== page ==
Outside, the world had become a formless, swirling mist with no shapes or shadows behind it, while the house itself seemed to have twisted and stretched. It seemed to Coraline that it was crouching, and staring down at her, as if it were not really a house but only the idea of a house–and the person who had had the idea, she was certain, was not a good person.
Coraline, by Neil Gaiman
I read Coraline while on a long, transatlantic flight. The flight was about nine hours, and although I’ve been on longer flights, it simply felt endless. There were only a handful of movies offered, many of which I’d already watched or weren’t interested in. In general, I prefer to watch children’s movies on planes, which are simple to understand and generally don’t result in any intense reaction that might be uncomfortable on a plane. On planes, I’m already so uncomfortable that I’d prefer to have as mild a viewing experience as possible. On this particular flight, movies weren’t really an option, so I turned to my Kindle. And I turned to Coraline, which I’d deemed to be the lightest read out of the current unread books on my Kindle.
While it is a children’s novel, Coraline is perfect for readers of all ages. Sometimes I revisit books I loved growing up and find myself disappointed by the stilted dialogue and awkward prose often found in children’s literature. But Coraline is perfect. It is creepy without being overt, and I imagine not too scary for young readers. Gaiman masterfully sets a foggily eerie atmosphere for our heroine. The novel’s creepiest moments are subtle, thus leaving a long-lasting impression.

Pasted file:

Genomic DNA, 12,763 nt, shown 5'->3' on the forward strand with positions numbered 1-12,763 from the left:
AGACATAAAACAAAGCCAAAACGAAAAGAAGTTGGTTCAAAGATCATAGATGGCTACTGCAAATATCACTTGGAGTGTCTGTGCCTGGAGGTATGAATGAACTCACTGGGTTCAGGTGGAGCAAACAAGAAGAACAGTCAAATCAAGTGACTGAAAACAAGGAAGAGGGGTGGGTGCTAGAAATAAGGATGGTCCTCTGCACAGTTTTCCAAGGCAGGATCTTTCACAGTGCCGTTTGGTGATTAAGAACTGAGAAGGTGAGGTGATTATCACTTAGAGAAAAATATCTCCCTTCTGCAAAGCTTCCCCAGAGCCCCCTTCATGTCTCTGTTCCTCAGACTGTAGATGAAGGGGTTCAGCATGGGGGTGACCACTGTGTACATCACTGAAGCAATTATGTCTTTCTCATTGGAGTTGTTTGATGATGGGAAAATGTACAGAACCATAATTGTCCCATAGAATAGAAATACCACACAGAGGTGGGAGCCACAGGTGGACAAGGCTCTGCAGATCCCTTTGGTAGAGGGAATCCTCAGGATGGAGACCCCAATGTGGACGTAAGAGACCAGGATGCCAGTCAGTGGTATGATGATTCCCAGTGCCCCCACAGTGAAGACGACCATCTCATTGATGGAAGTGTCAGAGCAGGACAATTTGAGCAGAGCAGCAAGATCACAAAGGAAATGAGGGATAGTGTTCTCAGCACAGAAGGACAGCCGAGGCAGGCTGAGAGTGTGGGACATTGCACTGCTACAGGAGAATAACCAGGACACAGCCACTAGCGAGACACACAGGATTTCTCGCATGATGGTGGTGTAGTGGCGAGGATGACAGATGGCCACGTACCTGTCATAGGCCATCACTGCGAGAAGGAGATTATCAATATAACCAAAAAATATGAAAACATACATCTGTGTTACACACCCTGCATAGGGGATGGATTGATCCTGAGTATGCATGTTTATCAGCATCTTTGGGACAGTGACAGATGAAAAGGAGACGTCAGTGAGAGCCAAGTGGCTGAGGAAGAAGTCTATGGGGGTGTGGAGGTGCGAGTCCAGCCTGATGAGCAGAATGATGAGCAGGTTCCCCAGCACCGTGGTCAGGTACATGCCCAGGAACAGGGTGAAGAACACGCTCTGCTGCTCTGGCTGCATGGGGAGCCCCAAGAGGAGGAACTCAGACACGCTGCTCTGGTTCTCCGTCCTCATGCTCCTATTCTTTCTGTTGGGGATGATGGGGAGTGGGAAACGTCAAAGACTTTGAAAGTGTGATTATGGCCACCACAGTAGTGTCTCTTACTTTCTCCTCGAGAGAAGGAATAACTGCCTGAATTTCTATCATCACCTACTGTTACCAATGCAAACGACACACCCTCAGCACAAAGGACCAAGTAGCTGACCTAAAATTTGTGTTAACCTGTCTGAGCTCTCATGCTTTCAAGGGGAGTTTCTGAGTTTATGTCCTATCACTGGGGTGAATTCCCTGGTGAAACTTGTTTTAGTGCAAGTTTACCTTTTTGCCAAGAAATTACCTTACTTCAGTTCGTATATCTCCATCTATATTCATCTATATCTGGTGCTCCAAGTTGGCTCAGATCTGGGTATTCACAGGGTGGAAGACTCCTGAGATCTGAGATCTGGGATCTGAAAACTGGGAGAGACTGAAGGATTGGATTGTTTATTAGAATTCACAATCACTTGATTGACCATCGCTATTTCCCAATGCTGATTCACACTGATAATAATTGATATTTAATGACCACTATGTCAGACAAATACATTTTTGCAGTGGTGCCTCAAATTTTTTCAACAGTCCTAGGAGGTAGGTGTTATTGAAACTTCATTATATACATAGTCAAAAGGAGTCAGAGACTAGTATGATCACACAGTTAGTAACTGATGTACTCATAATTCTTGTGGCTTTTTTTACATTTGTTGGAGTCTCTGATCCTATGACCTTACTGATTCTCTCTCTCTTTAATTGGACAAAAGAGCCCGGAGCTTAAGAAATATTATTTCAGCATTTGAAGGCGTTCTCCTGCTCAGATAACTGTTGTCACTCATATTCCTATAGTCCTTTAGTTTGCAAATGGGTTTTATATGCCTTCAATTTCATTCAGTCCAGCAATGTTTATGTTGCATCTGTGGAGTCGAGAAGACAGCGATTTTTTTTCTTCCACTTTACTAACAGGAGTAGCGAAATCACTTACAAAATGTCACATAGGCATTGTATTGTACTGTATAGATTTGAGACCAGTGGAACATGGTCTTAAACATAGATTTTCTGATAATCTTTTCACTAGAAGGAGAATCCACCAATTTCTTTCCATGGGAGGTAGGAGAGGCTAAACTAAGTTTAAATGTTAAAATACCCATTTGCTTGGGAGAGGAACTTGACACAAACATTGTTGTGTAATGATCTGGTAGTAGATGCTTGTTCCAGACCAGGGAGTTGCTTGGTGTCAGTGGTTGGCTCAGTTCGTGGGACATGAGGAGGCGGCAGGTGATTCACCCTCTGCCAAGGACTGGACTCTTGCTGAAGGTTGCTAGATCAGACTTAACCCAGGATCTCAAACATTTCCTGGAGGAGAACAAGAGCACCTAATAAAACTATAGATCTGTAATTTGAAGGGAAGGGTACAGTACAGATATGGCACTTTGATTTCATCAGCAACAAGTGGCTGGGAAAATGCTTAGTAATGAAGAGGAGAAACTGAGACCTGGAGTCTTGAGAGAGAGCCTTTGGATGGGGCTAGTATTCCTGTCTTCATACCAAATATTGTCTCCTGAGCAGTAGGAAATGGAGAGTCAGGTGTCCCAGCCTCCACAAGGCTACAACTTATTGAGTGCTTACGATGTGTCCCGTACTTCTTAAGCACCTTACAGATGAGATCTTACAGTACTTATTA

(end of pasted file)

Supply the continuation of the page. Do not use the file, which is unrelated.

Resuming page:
Although Coraline is a short novel, the character of Coraline is impressively fleshed out. Coraline embodies traits found in many heroes of children’s lit: precocious, bored with the tedium of her everyday life, adventurous, and misunderstood by the adults around her (down to the constant mispronunciations of her name – Coraline, not Caroline). Coraline’s precociousness and intelligence makes her relatable and likeable for adult and young readers alike. However, she is not annoyingly precocious or constantly mentioning her own intelligence or accomplishments (something that the heroine of Chuck Palahniuk’s Damned, which I read recently, is guilty of). She simply is Coraline.
Similarly, much of the novel’s internal magic is not completely explained, but I liked that aspect of it. It kept me thinking about it after I’d finished reading, and not simply because I was stuck on a plane. I could easily imagine how engaging it would be for a young reader. I especially loved the illustrations, which I thought perfectly suited the prose: somewhat whimsical, but in a stark and gruesome way. Although the aesthetic of the film version looks quite different, I’m looking forward to watching it when I get a chance.
YES OR NO: Definitely YES. A short read that I would recommend to readers of all ages. A beautiful book that, despite its simple language and straightforward plot, boasts intriguing prose clearly intentioned to subtly frighten its reader.